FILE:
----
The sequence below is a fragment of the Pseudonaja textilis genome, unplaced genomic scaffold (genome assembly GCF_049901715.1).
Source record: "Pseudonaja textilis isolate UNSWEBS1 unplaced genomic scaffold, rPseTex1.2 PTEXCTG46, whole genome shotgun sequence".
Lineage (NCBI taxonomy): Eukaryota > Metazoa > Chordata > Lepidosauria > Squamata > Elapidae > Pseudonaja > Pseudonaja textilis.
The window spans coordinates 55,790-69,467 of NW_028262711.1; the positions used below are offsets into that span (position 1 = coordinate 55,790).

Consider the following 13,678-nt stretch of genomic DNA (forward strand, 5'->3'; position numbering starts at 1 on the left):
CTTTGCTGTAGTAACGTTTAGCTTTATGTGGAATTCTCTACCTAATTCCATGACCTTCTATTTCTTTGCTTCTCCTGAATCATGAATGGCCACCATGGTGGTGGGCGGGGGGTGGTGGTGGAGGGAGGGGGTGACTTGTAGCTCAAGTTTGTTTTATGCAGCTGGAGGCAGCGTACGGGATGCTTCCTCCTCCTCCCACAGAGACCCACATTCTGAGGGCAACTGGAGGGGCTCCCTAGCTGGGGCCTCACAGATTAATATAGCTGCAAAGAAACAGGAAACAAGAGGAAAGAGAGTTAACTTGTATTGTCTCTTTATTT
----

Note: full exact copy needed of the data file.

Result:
The sequence below is a fragment of the Pseudonaja textilis genome, unplaced genomic scaffold (genome assembly GCF_049901715.1).
Source record: "Pseudonaja textilis isolate UNSWEBS1 unplaced genomic scaffold, rPseTex1.2 PTEXCTG46, whole genome shotgun sequence".
Lineage (NCBI taxonomy): Eukaryota > Metazoa > Chordata > Lepidosauria > Squamata > Elapidae > Pseudonaja > Pseudonaja textilis.
The window spans coordinates 55,790-69,467 of NW_028262711.1; the positions used below are offsets into that span (position 1 = coordinate 55,790).

Consider the following 13,678-nt stretch of genomic DNA (forward strand, 5'->3'; position numbering starts at 1 on the left):
CTTTGCTGTAGTAACGTTTAGCTTTATGTGGAATTCTCTACCTAATTCCATGACCTTCTATTTCTTTGCTTCTCCTGAATCATGAATGGCCACCATGGTGGTGGGCGGGGGGTGGTGGTGGAGGGAGGGGGTGACTTGTAGCTCAAGTTTGTTTTATGCAGCTGGAGGCAGCGTACGGGATGCTTCCTCCTCCTCCCACAGAGACCCACATTCTGAGGGCAACTGGAGGGGCTCCCTAGCTGGGGCCTCACAGATTAATATAGCTGCAAAGAAACAGGAAACAAGAGGAAAGAGAGTTAACTTGTATTGTCTCTTTATTT